It is mischievous to suggest that Rajiv capitulated to the mullahs. It was not just the mullahs who were against this judgement but also ordinary, devout and religious Muslims. They were deeply affronted. He honoured the wishes of the average Muslims. Had he not got Parliament to pass a law upturning the SC judgement, it would have led to not just riots and a serious law and order problem, but also to a state of siege in the minds of the Muslim community. They would have been left sulking, hurt, insecure, who would have felt that the promise of the founding fathers of the Constitution of the country was betrayed. It would not have led to any improvement in the status of women at all.
It would have been a black-chapter in Indian history. If gone unchanged, it would have exacerbated the in-built insecurity of the Muslims. They would have felt that they were not getting justice from the judiciary, nor from the executive and the legislature. It would have been seen not just as an attack on the Holy Quran but also an attack on the beleaguered minority religion per se.
That the majority of Muslim women were in favour of the SC judgement in the Shah Bano case is just a canard spread by some so-called feminists and self-styled liberals. They were all combined at best a minuscule minority. Overwhelming number of Muslim women were against it, and felt equally deeply insulted. Their view was not similar to that of Shahbano. As a result of Parliament's intervention, the lot of the Indian Muslim women is in fact better today. It is mischievous to suggest that Rajiv Gandhi capitulated to the Mullahs.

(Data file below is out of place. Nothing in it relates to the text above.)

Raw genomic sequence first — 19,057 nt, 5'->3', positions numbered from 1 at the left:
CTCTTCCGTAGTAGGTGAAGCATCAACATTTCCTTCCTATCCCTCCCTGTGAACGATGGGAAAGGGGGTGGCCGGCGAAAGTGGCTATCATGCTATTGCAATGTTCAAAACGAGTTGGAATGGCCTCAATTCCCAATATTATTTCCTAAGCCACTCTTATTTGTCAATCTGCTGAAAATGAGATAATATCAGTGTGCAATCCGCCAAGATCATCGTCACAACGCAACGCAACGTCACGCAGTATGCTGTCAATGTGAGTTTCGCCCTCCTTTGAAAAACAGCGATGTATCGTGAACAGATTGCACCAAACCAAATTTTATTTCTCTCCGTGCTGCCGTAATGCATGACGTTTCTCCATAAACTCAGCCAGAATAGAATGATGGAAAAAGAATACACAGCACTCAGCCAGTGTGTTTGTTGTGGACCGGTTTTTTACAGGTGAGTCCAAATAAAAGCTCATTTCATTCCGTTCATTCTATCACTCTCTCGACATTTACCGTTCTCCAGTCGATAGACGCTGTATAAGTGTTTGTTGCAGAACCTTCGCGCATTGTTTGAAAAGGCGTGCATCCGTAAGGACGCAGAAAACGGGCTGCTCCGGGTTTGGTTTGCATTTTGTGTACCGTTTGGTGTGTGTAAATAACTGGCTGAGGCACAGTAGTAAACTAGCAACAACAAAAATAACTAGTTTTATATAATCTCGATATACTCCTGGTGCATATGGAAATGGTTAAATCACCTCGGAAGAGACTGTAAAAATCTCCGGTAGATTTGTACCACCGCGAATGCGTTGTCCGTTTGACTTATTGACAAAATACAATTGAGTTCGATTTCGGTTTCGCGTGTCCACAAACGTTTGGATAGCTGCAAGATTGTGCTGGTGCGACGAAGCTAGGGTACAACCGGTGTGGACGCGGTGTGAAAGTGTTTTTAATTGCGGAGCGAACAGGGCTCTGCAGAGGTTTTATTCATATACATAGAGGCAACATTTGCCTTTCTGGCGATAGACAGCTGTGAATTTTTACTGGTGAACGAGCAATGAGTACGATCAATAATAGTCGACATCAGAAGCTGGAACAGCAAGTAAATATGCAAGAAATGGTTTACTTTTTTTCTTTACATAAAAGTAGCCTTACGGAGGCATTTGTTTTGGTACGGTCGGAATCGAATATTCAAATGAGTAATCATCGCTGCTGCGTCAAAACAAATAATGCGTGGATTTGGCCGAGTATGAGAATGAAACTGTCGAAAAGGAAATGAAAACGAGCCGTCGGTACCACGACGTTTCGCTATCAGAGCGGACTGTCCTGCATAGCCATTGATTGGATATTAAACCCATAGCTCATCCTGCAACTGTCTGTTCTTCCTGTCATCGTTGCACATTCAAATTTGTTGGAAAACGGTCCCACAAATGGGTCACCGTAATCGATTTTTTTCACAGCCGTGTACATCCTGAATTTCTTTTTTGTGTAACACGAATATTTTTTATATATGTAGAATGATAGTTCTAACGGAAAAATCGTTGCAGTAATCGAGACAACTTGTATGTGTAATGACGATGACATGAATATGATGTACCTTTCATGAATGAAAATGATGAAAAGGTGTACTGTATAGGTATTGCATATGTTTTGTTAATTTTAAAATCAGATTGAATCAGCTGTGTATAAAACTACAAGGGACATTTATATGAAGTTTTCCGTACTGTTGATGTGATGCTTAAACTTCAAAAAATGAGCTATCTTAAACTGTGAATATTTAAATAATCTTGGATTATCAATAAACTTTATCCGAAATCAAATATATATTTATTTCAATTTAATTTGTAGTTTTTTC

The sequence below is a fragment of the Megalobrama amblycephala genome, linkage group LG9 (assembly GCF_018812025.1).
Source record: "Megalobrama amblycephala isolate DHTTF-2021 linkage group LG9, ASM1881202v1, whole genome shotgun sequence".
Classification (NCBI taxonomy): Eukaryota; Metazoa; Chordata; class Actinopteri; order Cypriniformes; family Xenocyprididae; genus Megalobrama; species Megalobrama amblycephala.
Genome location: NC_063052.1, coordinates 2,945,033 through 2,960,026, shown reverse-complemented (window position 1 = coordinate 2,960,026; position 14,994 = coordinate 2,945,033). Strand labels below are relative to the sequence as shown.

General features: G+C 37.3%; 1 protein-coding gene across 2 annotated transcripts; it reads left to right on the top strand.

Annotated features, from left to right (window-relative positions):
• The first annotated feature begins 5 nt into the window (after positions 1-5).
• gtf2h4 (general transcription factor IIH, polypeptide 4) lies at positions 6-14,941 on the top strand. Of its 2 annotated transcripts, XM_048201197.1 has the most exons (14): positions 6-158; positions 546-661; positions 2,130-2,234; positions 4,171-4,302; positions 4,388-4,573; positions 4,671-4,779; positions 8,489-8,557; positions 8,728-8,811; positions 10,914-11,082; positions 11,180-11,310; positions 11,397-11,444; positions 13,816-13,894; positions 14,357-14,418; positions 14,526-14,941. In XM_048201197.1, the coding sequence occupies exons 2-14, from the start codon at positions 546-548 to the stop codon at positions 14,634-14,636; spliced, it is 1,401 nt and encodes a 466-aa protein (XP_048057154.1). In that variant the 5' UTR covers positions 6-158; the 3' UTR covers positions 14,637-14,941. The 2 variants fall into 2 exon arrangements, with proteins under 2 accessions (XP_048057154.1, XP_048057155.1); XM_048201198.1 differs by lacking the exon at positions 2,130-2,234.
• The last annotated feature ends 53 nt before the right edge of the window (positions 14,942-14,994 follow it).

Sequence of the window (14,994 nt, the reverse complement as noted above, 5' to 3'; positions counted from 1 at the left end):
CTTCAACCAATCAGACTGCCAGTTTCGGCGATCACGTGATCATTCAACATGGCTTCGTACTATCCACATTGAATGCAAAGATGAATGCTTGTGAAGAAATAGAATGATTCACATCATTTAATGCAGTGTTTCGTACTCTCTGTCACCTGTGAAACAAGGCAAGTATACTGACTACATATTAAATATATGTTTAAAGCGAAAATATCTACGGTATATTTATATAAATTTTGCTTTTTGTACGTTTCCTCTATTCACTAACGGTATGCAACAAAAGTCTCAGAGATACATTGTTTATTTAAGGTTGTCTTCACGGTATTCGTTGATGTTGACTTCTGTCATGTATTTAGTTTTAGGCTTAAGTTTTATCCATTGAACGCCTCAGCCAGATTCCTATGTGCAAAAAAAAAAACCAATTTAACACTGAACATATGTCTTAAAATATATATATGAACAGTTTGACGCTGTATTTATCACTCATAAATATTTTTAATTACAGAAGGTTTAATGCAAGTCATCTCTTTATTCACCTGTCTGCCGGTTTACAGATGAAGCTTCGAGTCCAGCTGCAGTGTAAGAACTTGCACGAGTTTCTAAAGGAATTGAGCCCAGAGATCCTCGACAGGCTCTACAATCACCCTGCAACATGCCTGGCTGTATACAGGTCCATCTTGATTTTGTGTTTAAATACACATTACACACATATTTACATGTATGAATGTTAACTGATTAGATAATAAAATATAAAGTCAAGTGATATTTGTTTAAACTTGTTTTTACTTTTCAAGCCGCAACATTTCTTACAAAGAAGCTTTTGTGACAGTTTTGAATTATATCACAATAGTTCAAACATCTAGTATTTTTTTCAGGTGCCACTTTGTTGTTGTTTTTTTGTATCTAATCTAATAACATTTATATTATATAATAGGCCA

What if the Babri Masjid had not been unlocked by Rajiv Gandhi in 1986?
What would have happened? Nothing would have happened. It was a deliberate attempt by some over-smart advisors to an inexperienced but well-meaning young PM who wanted nothing else but communal harmony. Little did he realise that he was letting the genie out of the bottle and creating a monster, much like Frankenstein. He was probably counseled that his act would please the Hindus, and that the charge of "appeasement" levelled against him by the so-called liberals on the Shahbano case would be neutralised, "ki aam Hindu khush ho jaayegaa". I am happy to say that the common Hindu was actually outraged. The secular Hindu could see the politics behind the issue.